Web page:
• This book was just released and so I have not yet had a chance to browse it. The recipes are for crockpots and I own another book by Liana Krisoff and really love it. This is at the top of my Christmas Wishlist.

I loved novelist Rumaan Alam's recent piece in epicurious about cooking for his family. I'm particularly inspired by how he saves up veggie scraps to freeze for later use in stocks. So clever!

On Instagram, I get inspiration from:
  • In her instagram stories, Mad Hungry author Lucinda Scala Quinn's shares clips of making family dinners and it's all straightforward and unpretentious. I learn just by watching her work.
  • Sarah Carey is the editorial director at Martha Stewart Living and most mornings preps her family's dinner before she leaves for work. On her ig feed she posts a picture and notes about how she puts it together. Again, it's unpretentious and she also shares good ideas for using up leftovers.
  • Deb Perelman with Smitten Kitchen is always inspiring and lately she's started using an instant pot. I'm looking forward to learning from her. (Also, her new cookbook looks like it may also be a good resource for weeknight cooking.)
Finally, I enjoyed this piece in Bon Appetit from The Cut editor Stella Bugbee about how she fits in meal prep time to her day. It was like a little light bulb went off in my brain: oh, just like how I prep for parties in advance, I can actually do prep work within each day to get a jump start on dinner.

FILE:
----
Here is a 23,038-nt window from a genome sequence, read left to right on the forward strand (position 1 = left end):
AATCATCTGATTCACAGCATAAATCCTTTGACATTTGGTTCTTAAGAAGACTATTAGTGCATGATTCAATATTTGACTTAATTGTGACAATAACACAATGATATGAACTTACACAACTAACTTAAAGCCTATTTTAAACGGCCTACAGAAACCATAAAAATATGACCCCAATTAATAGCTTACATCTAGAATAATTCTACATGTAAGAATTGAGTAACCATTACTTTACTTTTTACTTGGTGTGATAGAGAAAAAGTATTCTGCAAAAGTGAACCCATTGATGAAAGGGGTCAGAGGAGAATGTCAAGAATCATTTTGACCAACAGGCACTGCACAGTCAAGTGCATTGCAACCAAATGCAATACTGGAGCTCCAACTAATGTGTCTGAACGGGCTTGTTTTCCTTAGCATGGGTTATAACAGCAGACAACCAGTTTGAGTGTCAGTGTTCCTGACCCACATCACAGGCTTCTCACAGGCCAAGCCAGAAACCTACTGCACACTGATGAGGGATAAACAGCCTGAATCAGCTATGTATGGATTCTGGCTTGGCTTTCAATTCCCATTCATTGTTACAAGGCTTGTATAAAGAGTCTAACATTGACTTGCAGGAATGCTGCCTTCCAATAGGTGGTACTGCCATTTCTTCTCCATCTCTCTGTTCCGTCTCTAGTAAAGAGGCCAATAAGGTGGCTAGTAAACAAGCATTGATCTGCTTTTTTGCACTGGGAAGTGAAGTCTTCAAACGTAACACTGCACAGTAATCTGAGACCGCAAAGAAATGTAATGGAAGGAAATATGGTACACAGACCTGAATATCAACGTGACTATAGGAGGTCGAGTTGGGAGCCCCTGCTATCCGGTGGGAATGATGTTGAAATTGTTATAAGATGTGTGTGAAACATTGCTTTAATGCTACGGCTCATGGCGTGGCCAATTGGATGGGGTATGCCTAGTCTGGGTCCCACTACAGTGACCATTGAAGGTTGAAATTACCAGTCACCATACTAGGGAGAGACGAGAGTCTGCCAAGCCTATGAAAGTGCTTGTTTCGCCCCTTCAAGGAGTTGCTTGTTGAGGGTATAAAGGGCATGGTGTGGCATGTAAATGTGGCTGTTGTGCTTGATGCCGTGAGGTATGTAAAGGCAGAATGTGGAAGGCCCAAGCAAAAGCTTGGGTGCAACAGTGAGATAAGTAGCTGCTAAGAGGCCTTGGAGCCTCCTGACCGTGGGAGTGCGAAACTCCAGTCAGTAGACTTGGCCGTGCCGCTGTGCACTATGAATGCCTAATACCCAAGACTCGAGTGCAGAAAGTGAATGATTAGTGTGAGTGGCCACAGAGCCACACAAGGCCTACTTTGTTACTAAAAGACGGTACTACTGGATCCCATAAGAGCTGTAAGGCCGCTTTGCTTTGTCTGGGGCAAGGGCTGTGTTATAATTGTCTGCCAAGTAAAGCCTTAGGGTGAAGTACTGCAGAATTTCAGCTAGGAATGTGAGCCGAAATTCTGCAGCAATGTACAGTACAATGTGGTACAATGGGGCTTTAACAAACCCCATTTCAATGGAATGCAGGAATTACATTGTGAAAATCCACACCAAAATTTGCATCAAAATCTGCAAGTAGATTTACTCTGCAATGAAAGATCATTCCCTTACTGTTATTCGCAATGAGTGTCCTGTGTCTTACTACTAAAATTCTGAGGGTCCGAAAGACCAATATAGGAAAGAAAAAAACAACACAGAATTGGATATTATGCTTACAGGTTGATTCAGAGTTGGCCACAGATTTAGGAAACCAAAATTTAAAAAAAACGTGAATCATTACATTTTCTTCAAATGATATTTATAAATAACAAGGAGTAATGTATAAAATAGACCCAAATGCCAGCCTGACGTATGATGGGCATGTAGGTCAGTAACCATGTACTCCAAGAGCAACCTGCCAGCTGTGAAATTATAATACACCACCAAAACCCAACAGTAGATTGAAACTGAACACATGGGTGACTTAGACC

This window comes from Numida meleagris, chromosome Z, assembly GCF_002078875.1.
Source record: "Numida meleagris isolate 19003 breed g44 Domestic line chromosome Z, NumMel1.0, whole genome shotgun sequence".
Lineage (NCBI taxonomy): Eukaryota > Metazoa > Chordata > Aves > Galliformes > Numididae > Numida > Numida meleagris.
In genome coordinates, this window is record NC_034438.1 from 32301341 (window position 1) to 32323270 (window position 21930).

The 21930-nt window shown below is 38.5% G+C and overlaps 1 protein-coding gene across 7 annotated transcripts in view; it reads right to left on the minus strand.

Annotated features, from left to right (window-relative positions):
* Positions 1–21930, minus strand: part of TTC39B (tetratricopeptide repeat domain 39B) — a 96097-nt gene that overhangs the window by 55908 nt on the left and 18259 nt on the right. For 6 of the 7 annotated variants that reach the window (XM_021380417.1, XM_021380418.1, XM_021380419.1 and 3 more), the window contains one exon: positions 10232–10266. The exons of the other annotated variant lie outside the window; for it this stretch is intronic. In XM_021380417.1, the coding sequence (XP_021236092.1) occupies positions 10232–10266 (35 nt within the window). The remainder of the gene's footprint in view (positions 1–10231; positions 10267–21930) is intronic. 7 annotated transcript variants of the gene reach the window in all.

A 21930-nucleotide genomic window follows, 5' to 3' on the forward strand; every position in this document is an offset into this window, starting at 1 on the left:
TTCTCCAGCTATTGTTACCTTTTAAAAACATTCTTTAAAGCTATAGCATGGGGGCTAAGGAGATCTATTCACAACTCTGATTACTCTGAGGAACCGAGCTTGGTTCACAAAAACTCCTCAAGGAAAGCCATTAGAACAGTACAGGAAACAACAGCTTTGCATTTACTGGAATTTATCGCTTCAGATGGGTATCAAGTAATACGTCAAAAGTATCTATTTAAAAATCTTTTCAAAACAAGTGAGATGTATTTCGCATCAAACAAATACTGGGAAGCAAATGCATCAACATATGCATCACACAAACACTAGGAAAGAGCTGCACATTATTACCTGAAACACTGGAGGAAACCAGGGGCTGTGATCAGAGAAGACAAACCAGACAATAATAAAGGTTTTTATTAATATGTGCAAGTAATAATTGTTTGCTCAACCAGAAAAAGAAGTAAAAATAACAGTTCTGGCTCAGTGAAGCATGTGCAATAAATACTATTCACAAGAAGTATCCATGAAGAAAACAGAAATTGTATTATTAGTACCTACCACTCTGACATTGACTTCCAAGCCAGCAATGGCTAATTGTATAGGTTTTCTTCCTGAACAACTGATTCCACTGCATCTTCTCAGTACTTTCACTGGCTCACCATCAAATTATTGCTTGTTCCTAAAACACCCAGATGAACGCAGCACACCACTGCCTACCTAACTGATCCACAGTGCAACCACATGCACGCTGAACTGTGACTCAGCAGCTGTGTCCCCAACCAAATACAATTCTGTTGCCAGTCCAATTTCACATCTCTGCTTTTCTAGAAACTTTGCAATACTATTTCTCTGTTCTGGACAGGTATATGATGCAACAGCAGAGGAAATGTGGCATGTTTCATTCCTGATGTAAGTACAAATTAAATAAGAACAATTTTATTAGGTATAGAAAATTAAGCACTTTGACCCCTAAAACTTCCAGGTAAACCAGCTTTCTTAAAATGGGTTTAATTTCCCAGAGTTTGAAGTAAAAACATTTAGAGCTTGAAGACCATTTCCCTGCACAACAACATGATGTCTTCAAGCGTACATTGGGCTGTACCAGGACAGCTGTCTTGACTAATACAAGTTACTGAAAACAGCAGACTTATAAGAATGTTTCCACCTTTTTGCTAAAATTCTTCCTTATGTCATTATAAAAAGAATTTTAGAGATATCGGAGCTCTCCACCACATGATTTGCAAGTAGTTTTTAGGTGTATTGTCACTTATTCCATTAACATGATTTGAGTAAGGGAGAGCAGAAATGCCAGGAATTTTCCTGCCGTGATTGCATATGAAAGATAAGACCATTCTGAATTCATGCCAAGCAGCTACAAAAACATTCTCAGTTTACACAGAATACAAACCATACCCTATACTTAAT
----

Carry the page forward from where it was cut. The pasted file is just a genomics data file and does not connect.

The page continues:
ginger pork meatballs with cilantro and fish sauce and coconut rice
from "Dinner: Changing the Game" by Melissa Clark

This dinner was crazy good. It has all the fun stuff going on with a balance of salty, sweet, sour, crunchy, cream and spicy. I served it with a simple side of sliced radishes but you're welcome to put more effort into it. (I think the roasted green beans would do nicely.) My husband and I easily ate through a sheet pan of the meatballs. Next time I make them, I am for sure doubling the recipe and if you're serving more than two people, I'd recommend the same. My favorite part is how easy it is to broil the meatballs.

1 pound ground pork
1/3 cup finely chopped fresh cilantro leaves
1/4 cup finely chopped scallions, white and greens parts
1 serrano chile, seeded and chopped (if you're not a fan of heat, I think you could leave out)
1 tablespoon finely chopped peeled fresh ginger
3 garlic cloves, grated on a microplane or minced
finely grated zest of 1 lime
2 teaspoons soy sauce
1 teaspoon Asian fish sauce (If you don't have this on-hand, I think it's okay to leave it out)
1/2 teaspoon kosher salt

dipping sauce
3 tablespoons rice vinegar
2 tablespoons soy sauce
1 tablespoon sriracha or other hot sauce
2 teaspoons toasted sesame oil
1 teaspoon light brown sugar

1) In a large bowl, combine the pork, cilantro, scallions, chile, ginger, garlic, lime zest and juice, soy sauce, fish sauce, and salt. I find it's helpful to use my hands to gently mix it all together and have a small box of food-safe plastic gloves under my kitchen sink for this purpose. Form the mixture into 1-inch balls and arrange in a single layer (not touching) on rimmed baking sheets. At this point, the author notes you can also cover the meatballs well and refrigerate up to overnight.